A female ghost with sexual desires, who abducts men, and cheerfully leaves Exhibit A behind? That's certainly a first for Bollywood
I cannot stand horror films. Yet, I found Amar Kaushik's horror-comedy Stree an absolute hoot. I kept laughing out loud throughout.
In Chanderi, in Madhya Pradesh, lives a ladies' tailor Vicky (Rajkummar Rao), who can accurately gauge ladies' measurements with just a glance, and his two buddies Bittu and Jana. A mysterious, pretty out-of-towner (Shraddha Kapoor) suddenly turns up, asking Vicky to make her a lehenga urgently — and Vicky melts. Meanwhile, there's a chudail, a female ghost, haunting the town during the four days of its annual religious fair. Simply called Stree, she's a ghost with desires, who hypnotises men: soon they vanish, and only their clothes are found the next day. A female ghost with sexual desires, who abducts men, and cheerfully leaves Exhibit A behind? That's certainly a first for Bollywood.
Vicky's friends have doubts, whether his new girlfriend, who has no name, whom no one has seen, could be… ulp? So, Vicky hesitantly asks her, "Aap Stree ho kya? Bas, aise hi pooch raha hoon, GK ke liye."
The horror-comedy genre is a tricky combination to pull off, but Kaushik succeeds with verve. To top it all, it is an explicitly feminist film. A situation in which the town's men are terrified of a female ghost who desires men, yields pure gold, as it flips stereotypes: women tell their menfolk to stay "surakshit," bolted at home, not to venture out late, or talk to strangers. A 21-gun salute for this.
So, our trio hatches a plan to trap Stree, guided by Pankaj Tripathi as Rudra Bhaiya, the town gyani, and Vijay Raaz as Shastriji, a writer. Tripathi observes that Stree is a "naye Bharat ki chudail" who doesn't do zabardasti like men, but believes in consent: she calls out men's names, and waits till they look into her eyes, before abducting them.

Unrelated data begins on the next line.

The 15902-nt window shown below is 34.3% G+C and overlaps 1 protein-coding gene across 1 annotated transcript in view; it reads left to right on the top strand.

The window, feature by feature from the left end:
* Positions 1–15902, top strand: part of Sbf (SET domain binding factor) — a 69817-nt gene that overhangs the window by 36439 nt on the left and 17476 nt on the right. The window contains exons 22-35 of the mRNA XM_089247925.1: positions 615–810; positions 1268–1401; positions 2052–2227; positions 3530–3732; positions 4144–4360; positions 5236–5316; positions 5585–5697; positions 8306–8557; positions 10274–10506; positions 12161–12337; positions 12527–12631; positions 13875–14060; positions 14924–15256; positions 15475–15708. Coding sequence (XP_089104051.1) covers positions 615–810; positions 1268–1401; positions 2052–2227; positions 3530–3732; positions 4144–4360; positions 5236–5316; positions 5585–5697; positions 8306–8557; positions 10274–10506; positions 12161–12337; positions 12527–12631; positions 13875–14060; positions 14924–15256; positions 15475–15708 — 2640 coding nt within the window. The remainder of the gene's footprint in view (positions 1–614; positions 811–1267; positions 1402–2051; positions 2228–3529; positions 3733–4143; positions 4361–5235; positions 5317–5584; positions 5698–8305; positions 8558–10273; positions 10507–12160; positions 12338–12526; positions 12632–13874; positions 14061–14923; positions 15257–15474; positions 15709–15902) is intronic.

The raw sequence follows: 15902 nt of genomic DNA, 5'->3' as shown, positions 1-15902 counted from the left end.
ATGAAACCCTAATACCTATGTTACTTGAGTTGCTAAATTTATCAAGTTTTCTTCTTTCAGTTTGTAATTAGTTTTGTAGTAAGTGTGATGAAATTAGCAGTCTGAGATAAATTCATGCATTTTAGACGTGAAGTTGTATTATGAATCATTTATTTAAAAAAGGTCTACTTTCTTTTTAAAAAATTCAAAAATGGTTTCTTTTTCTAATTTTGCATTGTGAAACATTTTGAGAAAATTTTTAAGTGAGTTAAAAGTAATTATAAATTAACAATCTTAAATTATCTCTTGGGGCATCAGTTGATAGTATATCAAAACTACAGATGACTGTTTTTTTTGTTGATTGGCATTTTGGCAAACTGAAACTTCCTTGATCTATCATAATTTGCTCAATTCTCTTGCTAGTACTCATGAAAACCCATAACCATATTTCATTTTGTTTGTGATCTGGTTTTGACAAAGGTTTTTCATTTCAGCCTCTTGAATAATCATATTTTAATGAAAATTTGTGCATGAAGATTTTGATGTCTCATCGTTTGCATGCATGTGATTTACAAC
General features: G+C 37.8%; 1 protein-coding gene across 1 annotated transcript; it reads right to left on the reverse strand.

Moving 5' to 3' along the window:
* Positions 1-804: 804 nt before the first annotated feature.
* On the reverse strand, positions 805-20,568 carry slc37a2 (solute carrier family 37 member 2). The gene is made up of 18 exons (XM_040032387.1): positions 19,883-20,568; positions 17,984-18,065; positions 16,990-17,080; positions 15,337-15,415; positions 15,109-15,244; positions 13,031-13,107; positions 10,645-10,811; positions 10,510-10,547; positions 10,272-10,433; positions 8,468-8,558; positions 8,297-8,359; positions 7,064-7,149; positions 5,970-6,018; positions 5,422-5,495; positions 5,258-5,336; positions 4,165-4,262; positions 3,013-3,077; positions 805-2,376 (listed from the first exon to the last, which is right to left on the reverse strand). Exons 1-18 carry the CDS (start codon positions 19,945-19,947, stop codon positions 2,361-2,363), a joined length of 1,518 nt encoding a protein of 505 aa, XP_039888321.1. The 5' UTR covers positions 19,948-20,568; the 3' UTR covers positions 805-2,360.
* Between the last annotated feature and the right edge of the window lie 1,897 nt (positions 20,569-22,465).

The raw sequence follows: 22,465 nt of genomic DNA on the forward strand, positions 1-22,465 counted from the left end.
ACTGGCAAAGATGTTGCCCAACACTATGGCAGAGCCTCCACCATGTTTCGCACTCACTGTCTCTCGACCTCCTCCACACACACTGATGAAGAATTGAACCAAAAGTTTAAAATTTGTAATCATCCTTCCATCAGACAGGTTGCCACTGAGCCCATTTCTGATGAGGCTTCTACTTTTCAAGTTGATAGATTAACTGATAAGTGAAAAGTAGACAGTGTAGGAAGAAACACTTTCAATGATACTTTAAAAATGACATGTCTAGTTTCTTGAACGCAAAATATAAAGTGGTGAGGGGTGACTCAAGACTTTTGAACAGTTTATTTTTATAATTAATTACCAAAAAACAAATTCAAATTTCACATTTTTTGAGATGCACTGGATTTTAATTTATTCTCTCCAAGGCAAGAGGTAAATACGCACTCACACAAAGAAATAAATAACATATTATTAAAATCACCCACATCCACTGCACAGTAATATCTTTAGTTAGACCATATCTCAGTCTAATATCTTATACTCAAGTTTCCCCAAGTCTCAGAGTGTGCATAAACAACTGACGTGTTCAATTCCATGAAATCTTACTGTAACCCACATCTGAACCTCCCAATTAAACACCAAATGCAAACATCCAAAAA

There's plenty of scary scenes with loud music and jump cuts. The climax is a bit muddled, involving chopped chotis and messaging about women wanting respect, but overall, Kaushik pulls off the film with elan.
Remarkably, this delicious genre-bending feminist film is Kaushik's debut feature. It could not be further removed from his previous short, Aaba, about a young girl in Arunachal Pradesh and her dying grandfather, that won Best Short in the Berlin Film Festival's children's section in 2017.
Rao is terrific and carries the film; and Tripathi is brilliantly deadpan, but ironically for a feminist film, Kapoor has little to do. Stree's marvellous story and screenplay are written by Raj Nidimoru and Krishna DK, with comic dialogue by Sumit Arora. 'Raj and DK' are also co-producers, with Dinesh Vijan. Pity they ruin it by including a heaving item number. It is the duo's ninth film, and their filmography includes the zombie comedy Go Goa Gone.
You get the feeling the crew had a blast making the film — and that's infectious.
Meenakshi Shedde is South Asia Consultant to the Berlin Film Festival, award-winning critic, curator to festivals worldwide and journalist. Reach her at email@example.com
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